Pro-Russian radicals in Georgia burn EU flag
Alt-Info vandalizes EU flag
Pro-Russian and anti-gay radicals in Georgia burned the EU flag and tearing it from the flagpole in front of the parliament building. The police didn’t react it at all. The group behind the incident was the conservative Alt-Info, which also participated in the attack on journalists on July 5, 2021.
Later, the Ministry of Internal Affairs opened an administrative case into the incident. A statement released by the department says the police will identify perpetrators and fine them. The Ministry of Internal Affairs also called on citizenry not to go beyond freedom of assembly and expression.
The action was condemned by Dmitry Khundadze, one of the authors of the law on foreign agents. According to him, this is not in the interests of the country or society.
“The position of a certain segment of the society such as ‘I will insult others, tear down the flag…’ are unacceptable and damage the image of the state,” Khundadze writes.
It is also reported that the vandals threw rocks at the building, where the Ukrainian flag flies.
Zaza Bibilashvili, head of the Chavchavadze Center, says a rock was thrown into their office and hit someone in the head.
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On March 7, the bill “On Transparency of Foreign Influence” was adopted by the parliament in the first reading by 76 votes against 13.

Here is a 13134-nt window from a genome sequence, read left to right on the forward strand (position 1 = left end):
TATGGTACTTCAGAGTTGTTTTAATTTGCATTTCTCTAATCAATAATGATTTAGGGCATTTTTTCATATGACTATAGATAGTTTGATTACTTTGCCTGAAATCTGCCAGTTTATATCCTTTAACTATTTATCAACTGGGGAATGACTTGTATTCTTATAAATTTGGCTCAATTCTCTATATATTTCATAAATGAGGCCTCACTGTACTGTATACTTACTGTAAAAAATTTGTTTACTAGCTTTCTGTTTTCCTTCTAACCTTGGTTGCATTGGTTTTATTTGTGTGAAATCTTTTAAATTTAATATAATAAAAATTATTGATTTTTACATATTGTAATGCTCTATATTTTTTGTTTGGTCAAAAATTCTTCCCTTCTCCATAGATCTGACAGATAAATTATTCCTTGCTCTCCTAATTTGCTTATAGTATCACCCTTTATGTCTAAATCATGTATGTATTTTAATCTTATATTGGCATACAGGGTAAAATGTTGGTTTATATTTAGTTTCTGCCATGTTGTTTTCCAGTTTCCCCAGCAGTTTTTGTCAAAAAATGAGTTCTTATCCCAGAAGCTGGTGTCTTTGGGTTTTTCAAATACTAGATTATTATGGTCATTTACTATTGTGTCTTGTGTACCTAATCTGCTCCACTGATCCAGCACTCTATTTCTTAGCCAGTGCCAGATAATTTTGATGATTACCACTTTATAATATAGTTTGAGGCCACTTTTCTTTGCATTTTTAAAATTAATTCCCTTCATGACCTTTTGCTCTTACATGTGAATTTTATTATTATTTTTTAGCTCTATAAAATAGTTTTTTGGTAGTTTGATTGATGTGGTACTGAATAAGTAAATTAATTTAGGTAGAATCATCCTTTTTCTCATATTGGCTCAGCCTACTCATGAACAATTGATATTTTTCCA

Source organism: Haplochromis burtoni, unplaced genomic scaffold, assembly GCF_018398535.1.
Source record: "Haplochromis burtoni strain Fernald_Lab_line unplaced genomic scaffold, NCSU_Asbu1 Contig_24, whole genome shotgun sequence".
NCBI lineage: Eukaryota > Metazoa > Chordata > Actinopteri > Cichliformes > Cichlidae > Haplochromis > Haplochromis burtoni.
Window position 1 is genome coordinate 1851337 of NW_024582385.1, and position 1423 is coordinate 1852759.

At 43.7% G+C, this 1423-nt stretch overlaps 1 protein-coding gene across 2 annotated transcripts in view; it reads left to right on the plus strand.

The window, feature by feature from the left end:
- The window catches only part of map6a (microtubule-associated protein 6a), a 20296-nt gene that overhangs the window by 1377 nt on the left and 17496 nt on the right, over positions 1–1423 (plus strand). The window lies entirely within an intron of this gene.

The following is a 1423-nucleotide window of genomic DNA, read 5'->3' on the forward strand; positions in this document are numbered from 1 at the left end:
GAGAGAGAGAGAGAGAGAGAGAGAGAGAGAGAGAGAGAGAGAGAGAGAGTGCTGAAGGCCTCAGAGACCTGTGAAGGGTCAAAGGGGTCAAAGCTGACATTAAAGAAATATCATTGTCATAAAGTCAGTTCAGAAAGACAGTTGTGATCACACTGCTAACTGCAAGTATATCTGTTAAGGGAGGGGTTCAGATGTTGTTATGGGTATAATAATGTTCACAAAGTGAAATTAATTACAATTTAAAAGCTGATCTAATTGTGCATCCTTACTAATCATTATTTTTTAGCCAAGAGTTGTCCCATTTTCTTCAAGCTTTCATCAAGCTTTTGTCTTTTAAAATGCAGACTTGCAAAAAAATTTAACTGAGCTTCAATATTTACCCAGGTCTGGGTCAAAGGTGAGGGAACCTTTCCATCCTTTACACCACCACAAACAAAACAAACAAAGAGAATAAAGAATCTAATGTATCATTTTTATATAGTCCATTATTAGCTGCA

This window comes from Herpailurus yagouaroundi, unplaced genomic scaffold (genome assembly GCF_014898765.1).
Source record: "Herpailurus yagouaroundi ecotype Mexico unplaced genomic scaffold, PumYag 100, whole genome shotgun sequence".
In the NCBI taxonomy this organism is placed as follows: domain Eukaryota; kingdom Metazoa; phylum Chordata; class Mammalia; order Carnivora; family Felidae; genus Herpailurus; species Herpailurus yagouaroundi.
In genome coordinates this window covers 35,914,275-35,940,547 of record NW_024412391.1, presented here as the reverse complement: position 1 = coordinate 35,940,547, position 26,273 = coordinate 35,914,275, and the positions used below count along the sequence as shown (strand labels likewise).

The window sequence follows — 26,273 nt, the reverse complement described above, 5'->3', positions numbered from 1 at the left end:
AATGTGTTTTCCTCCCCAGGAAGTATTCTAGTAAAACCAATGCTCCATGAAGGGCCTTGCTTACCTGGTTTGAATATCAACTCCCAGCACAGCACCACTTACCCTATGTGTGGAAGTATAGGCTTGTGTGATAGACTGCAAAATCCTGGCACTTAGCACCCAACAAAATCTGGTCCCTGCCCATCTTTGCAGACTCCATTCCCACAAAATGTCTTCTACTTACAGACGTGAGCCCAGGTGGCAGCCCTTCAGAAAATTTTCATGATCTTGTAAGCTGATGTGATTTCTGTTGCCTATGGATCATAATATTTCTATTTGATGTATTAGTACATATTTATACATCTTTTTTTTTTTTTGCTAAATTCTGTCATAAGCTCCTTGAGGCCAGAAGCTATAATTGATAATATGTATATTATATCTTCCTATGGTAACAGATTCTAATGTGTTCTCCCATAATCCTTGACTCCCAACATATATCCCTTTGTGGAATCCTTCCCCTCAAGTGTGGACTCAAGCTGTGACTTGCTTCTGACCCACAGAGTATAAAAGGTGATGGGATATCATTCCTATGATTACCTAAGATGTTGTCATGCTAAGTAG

Then, according to the procedure, both bills were sent to the Venice Commission.
The process was accompanied by rallies on Rustaveli Avenue in Tbilisi. After the adoption of the bill in the first reading, the protest swelled to many thousands. Authorities twice dispersed tens of thousands of people with tear gas and water cannons.
All organizations and politicians, both in Georgia and abroad, call this bill a Russian model and say that its adoption will be a huge obstacle for the country on its way to the European Union.
Then on March 9, the ruling party said it was withdrawing the bill. On March 10, during the second reading in Parliament, the majority voted to reject it. This time 35 deputies voted against, one supported.
One of the authors of the bill, Dmitry Khundadze, said that by not adopting this law, Georgian society “missed an opportunity.”
The parliamentary majority rejected the widely-abhorred “Russian law” on foreign agents in its second reading.
Dmitry Khundadze, one of the authors of the bill, says that by not passing this law, society “missed an opportunity.” On the morning of March 9, the ruling Georgian Dream party announced the withdrawal of the Russian draft law on the transparency of foreign influence.